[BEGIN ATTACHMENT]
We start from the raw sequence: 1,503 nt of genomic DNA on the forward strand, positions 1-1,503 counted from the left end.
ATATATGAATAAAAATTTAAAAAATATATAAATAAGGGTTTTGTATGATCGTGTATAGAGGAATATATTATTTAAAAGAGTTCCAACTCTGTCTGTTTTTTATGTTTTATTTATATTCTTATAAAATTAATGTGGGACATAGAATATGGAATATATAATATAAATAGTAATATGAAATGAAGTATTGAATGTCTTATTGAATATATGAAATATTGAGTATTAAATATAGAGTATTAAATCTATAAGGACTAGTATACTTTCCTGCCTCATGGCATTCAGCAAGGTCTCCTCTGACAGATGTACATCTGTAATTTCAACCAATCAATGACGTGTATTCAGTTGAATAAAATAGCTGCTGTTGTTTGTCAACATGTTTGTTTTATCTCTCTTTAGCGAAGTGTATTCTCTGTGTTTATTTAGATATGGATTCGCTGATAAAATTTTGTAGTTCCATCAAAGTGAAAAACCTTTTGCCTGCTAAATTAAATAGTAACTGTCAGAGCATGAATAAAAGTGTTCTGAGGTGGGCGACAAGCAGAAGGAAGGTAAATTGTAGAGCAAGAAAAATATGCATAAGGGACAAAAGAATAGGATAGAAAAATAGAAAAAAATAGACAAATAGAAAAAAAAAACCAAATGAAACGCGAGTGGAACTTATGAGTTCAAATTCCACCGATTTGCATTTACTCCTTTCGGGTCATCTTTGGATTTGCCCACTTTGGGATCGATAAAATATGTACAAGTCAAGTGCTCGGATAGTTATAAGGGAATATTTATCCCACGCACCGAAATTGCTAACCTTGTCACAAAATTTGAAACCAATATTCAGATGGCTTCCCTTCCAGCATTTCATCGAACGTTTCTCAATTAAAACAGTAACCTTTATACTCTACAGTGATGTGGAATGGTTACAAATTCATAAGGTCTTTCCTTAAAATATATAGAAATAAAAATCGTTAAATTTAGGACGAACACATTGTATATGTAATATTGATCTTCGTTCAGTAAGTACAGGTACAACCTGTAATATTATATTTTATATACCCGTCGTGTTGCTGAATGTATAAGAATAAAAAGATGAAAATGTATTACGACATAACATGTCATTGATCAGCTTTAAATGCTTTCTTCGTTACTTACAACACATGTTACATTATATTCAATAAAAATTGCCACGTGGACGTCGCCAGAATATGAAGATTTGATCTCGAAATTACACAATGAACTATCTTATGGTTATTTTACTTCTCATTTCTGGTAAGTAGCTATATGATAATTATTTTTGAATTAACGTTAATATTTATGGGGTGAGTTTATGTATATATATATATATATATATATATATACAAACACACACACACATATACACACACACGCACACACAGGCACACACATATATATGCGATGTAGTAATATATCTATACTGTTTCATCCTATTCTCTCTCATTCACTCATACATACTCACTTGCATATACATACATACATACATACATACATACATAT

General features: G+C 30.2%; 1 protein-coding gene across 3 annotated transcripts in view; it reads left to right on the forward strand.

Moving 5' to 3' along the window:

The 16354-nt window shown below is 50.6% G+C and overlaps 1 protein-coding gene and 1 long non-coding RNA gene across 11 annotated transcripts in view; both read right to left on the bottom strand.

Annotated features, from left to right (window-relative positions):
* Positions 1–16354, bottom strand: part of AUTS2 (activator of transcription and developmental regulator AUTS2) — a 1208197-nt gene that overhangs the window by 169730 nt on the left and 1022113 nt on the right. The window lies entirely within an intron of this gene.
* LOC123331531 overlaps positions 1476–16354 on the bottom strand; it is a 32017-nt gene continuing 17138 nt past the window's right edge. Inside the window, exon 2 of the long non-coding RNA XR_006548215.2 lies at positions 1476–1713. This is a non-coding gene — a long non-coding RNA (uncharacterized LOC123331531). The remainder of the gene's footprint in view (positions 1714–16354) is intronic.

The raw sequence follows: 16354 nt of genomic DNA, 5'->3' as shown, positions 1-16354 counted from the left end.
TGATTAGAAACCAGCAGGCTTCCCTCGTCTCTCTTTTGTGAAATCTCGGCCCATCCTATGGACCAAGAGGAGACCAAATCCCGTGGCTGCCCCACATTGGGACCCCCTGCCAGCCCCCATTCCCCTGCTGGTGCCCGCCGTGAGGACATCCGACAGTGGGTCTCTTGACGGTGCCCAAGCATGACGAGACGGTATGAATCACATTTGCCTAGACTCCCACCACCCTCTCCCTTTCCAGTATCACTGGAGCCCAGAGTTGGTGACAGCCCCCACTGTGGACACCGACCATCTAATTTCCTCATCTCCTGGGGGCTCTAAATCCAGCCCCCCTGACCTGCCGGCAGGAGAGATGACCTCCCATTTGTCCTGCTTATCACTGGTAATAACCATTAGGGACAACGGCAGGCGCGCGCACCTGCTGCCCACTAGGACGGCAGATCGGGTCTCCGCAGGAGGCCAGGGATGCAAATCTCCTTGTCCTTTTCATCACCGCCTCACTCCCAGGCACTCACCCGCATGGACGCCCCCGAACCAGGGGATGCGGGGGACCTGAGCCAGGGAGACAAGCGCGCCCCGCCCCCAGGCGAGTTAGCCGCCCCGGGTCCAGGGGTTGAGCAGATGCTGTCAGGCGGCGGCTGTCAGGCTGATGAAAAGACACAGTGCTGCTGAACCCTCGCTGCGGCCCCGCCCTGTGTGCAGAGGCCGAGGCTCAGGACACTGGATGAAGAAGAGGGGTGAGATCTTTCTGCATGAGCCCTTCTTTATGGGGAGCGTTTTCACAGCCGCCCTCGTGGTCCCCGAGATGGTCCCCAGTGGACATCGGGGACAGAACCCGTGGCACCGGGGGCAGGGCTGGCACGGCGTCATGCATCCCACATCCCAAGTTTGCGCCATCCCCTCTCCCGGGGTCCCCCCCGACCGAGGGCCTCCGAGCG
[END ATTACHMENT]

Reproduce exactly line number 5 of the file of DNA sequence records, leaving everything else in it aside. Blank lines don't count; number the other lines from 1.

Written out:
The 16354-nt window shown below is 50.6% G+C and overlaps 1 protein-coding gene and 1 long non-coding RNA gene across 11 annotated transcripts in view; both read right to left on the bottom strand.